Bridgestone Potenza intermediate and wet tyres made their first race appearance of 2009 as severe rain fell on the Sepang circuit after a dry race start with everyone on the soft compound dry tyre, causing the Malaysian Grand Prix to be stopped ...
Bridgestone Potenza intermediate and wet tyres made their first race appearance of 2009 as severe rain fell on the Sepang circuit after a dry race start with everyone on the soft compound dry tyre, causing the Malaysian Grand Prix to be stopped after 32 laps, with Jenson Button awarded the win.
Black clouds provided a backdrop to the start of the race, but it was Bridgestone's black rubber which provided the crucial performance variable. Once the rain started, the water levels on track changed lap by lap making it very difficult for competitors to choose whether the dry slick, intermediate or wet tyre should be used, and the best tyre for the conditions changed frequently.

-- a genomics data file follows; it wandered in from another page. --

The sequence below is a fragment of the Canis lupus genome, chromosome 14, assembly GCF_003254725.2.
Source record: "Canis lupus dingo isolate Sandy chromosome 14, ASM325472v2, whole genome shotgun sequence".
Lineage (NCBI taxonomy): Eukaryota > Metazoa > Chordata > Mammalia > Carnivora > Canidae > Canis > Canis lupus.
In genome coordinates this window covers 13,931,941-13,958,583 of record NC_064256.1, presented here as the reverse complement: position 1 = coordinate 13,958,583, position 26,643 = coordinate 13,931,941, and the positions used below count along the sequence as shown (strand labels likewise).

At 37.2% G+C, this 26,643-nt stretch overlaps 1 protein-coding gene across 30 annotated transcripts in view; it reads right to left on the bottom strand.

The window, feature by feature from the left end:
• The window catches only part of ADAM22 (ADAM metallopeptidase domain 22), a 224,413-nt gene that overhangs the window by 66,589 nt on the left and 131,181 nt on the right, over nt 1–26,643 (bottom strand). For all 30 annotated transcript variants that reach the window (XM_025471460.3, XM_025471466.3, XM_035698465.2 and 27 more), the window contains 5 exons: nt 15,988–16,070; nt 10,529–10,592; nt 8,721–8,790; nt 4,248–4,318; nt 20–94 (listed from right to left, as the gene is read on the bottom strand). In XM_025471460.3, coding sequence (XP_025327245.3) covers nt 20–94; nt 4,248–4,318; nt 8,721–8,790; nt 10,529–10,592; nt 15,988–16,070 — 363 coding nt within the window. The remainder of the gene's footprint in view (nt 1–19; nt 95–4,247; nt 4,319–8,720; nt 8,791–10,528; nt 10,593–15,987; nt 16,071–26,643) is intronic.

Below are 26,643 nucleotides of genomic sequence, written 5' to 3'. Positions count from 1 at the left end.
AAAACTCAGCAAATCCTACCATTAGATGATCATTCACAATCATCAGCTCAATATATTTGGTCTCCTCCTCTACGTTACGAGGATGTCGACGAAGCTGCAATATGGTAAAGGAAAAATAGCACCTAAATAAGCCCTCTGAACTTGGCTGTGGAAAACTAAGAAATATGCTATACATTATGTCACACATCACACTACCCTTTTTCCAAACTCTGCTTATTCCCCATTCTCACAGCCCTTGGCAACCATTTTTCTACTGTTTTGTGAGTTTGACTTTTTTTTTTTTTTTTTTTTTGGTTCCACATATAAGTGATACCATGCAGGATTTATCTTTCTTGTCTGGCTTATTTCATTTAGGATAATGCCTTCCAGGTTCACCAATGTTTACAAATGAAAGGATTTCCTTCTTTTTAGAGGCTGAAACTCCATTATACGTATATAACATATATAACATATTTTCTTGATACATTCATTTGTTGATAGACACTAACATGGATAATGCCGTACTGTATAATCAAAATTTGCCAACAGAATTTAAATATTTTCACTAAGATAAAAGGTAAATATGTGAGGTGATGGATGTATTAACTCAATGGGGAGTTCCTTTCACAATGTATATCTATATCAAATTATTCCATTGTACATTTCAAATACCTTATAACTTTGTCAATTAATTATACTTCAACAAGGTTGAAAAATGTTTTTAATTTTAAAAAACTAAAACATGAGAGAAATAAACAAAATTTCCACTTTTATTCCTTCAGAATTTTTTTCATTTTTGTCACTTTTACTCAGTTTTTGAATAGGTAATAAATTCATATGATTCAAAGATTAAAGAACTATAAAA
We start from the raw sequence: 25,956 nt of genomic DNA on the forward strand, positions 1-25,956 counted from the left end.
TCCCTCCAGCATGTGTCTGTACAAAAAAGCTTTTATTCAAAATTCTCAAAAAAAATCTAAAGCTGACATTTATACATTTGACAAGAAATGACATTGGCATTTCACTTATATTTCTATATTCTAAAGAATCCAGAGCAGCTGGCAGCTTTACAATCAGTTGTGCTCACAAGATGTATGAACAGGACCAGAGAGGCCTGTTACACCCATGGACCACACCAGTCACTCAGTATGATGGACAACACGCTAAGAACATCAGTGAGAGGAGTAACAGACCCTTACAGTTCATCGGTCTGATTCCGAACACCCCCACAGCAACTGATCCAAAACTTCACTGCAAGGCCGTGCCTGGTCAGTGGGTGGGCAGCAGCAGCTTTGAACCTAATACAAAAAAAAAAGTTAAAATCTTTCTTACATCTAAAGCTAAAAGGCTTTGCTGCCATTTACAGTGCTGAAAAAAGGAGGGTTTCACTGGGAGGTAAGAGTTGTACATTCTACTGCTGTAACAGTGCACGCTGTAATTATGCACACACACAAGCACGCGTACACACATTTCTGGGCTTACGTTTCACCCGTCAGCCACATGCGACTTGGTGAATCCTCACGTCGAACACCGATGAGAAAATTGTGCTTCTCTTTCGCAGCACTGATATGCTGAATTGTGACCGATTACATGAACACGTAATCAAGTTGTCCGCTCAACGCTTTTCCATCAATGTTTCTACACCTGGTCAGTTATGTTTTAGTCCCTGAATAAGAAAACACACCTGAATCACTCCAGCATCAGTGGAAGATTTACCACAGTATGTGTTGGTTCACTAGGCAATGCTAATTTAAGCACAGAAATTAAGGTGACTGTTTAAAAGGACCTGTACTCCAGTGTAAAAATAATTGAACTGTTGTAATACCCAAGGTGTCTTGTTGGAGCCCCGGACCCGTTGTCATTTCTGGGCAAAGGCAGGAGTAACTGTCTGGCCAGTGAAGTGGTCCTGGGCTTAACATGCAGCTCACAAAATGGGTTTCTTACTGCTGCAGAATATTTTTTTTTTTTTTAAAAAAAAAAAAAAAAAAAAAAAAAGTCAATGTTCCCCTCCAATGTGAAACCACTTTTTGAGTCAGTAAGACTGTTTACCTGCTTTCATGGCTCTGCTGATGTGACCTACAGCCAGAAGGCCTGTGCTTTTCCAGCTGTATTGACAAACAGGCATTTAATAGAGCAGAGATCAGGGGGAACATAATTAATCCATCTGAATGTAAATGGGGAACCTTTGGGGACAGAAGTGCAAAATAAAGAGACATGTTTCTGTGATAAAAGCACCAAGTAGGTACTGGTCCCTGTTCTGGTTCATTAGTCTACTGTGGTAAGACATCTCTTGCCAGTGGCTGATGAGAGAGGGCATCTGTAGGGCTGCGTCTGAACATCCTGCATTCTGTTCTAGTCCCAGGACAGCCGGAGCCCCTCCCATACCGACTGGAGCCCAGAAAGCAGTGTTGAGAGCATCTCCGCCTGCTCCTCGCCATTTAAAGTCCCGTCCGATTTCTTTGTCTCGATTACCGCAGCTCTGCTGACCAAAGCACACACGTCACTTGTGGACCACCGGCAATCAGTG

As the race was stopped before three-quarter distance, only half points will be awarded. Nick Heidfeld (BMW Sauber) took second and Timo Glock (Panasonic Toyota Racing) finished third.
Q&A with Hirohide Hamashima - Bridgestone Director of Motorsport Tyre Development
How was the race from Bridgestone's perspective?
"This was a very interesting race, even before the rain started. Everyone started on the soft tyre. The soft gave good consistent performance in the conditions we saw today and there would have been good strategy options had the weather remained dry Starting on the soft was a sensible move as the soft has a lower working range than the hard, so when the rain started it delivered better performance than the hard would have done, before the wet tyres became necessary."
How important was tyre strategy?
"Choosing the correct tyre at the correct time is absolutely crucial and we saw many illustrations of how beneficial it is to make the right choice. Once the rain started there was a window where the intermediate tyre was the best one to use, as shown by Timo Glock who was up to ten seconds faster than the other cars. Some drivers used the wet tyre too early, and suffered in the too dry conditions. However, once the rain became harder the wet tyre was the correct tyre for conditions. Unfortunately, the rain then became so hard that it was too wet for Formula One cars."